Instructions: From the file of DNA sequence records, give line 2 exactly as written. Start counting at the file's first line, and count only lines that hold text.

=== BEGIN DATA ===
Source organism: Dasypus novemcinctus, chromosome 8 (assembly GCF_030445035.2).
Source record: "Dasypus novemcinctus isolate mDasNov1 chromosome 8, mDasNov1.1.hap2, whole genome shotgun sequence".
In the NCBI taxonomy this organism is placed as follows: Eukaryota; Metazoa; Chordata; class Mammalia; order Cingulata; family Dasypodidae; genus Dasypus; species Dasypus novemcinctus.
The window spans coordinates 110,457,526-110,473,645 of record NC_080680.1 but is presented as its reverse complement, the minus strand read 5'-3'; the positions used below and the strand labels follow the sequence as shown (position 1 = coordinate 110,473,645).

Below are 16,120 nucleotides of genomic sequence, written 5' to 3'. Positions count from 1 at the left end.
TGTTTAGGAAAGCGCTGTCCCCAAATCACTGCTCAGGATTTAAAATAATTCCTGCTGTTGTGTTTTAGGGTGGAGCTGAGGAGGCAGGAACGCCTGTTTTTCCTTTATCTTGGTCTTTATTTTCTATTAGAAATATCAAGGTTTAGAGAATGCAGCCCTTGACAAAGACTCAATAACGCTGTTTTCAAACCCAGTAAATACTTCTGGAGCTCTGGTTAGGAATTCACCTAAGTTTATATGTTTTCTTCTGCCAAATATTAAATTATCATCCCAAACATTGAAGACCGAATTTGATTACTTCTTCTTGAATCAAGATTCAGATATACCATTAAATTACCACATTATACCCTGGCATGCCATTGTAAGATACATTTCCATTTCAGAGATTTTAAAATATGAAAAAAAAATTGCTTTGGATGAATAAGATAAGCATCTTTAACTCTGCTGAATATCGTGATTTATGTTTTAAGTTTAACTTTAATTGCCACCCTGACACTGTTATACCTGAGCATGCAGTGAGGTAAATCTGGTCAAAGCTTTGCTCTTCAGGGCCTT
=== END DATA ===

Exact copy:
Source record: "Dasypus novemcinctus isolate mDasNov1 chromosome 8, mDasNov1.1.hap2, whole genome shotgun sequence".